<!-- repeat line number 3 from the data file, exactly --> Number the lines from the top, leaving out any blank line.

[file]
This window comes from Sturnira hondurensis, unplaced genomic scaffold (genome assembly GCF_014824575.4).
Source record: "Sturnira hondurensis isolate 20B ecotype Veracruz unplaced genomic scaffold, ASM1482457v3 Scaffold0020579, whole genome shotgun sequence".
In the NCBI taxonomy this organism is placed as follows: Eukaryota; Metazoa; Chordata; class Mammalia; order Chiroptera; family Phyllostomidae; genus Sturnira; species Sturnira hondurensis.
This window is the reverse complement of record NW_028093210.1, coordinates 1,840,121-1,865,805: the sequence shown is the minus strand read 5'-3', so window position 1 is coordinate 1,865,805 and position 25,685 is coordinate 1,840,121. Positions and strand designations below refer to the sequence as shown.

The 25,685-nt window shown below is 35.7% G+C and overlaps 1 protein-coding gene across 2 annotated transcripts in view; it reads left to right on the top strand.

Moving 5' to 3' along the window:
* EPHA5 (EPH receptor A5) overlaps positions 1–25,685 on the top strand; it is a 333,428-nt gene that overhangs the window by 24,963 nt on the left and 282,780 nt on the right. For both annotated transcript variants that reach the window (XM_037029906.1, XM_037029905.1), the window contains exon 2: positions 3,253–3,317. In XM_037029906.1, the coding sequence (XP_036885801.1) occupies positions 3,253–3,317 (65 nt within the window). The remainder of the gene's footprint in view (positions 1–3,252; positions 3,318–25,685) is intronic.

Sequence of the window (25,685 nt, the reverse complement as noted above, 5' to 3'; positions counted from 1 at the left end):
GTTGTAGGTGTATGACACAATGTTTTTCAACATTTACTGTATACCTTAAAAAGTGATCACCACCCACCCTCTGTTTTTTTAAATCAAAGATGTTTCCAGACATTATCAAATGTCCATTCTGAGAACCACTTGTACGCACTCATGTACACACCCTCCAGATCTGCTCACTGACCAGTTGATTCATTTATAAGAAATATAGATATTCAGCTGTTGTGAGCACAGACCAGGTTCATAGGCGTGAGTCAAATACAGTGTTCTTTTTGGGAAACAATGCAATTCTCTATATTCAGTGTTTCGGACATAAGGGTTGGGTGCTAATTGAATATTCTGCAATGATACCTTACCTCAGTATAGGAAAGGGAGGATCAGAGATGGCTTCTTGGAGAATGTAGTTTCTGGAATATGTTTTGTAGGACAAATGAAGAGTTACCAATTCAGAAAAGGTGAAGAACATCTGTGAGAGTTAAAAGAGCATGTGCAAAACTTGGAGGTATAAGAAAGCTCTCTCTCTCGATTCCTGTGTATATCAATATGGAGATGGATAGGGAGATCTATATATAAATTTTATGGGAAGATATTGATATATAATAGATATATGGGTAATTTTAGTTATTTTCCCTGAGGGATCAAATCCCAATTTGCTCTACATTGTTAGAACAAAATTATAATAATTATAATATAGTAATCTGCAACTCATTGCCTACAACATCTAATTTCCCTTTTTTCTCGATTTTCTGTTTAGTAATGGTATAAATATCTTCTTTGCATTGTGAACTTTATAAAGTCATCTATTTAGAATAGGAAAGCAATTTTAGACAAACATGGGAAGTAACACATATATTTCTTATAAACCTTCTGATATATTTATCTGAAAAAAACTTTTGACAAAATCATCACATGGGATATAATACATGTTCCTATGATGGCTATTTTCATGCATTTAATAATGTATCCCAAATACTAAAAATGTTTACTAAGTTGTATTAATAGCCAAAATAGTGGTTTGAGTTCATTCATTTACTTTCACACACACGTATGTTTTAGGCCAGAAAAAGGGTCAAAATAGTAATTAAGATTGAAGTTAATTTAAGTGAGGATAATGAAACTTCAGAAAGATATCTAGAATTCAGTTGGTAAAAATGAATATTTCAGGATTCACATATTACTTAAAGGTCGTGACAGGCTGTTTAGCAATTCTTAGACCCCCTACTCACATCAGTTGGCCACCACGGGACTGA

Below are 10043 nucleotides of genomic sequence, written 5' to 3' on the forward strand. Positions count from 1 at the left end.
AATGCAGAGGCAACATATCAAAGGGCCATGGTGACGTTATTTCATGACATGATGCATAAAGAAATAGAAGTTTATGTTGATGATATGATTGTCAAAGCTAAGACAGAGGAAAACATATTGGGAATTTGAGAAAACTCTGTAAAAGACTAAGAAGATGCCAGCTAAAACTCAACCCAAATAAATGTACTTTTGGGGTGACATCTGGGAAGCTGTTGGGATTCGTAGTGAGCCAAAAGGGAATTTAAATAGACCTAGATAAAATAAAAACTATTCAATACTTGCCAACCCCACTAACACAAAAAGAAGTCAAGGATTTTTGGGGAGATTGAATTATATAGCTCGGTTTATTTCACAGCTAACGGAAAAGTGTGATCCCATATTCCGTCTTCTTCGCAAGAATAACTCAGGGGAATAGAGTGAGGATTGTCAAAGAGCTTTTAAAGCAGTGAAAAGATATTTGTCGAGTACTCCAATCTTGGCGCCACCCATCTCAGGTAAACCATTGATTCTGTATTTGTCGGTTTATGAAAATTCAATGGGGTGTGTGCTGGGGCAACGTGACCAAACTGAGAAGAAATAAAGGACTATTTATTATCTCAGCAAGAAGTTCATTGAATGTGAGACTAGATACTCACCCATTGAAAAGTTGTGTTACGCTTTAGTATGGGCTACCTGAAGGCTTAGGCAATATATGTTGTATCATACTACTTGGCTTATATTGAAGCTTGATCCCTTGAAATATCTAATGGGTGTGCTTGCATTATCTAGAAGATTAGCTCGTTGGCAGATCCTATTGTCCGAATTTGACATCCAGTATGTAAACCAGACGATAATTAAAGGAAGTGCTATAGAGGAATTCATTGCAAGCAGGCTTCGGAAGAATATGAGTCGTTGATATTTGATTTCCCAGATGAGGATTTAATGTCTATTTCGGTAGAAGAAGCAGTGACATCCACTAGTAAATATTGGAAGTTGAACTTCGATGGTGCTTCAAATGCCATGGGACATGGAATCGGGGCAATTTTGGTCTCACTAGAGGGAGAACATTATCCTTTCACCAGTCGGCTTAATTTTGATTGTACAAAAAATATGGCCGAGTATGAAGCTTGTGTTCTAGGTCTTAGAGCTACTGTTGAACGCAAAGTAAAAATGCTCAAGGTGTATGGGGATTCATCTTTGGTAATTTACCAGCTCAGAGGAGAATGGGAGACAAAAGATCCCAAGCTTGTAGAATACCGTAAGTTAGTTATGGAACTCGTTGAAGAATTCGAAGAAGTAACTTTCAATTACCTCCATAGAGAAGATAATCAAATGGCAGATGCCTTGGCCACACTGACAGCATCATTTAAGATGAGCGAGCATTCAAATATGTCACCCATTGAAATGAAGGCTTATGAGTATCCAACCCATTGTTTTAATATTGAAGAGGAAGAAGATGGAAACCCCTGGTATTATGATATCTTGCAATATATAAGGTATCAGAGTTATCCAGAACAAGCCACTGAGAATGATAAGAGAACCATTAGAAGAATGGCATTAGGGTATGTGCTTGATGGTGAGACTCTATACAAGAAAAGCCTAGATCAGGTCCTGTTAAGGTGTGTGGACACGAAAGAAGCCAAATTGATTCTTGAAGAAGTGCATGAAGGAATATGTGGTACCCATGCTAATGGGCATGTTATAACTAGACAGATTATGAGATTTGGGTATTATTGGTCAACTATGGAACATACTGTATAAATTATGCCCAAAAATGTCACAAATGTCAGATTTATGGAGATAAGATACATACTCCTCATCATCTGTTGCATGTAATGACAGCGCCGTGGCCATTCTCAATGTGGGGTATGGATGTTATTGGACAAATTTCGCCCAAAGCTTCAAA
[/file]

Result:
In the NCBI taxonomy this organism is placed as follows: Eukaryota; Metazoa; Chordata; class Mammalia; order Chiroptera; family Phyllostomidae; genus Sturnira; species Sturnira hondurensis.